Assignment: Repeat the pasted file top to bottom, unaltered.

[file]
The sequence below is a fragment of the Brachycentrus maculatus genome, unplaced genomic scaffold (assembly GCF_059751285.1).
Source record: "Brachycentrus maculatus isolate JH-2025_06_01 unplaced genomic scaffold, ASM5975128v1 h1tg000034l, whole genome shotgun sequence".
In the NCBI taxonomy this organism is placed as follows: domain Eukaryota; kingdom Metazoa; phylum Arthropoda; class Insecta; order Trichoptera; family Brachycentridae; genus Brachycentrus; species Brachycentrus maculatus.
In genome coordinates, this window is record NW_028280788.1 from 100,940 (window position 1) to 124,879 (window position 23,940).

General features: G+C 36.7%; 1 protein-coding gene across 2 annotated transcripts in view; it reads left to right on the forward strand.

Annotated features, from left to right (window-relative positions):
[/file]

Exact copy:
The sequence below is a fragment of the Brachycentrus maculatus genome, unplaced genomic scaffold (assembly GCF_059751285.1).
Source record: "Brachycentrus maculatus isolate JH-2025_06_01 unplaced genomic scaffold, ASM5975128v1 h1tg000034l, whole genome shotgun sequence".
In the NCBI taxonomy this organism is placed as follows: domain Eukaryota; kingdom Metazoa; phylum Arthropoda; class Insecta; order Trichoptera; family Brachycentridae; genus Brachycentrus; species Brachycentrus maculatus.
In genome coordinates, this window is record NW_028280788.1 from 100,940 (window position 1) to 124,879 (window position 23,940).

General features: G+C 36.7%; 1 protein-coding gene across 2 annotated transcripts in view; it reads left to right on the forward strand.

Annotated features, from left to right (window-relative positions):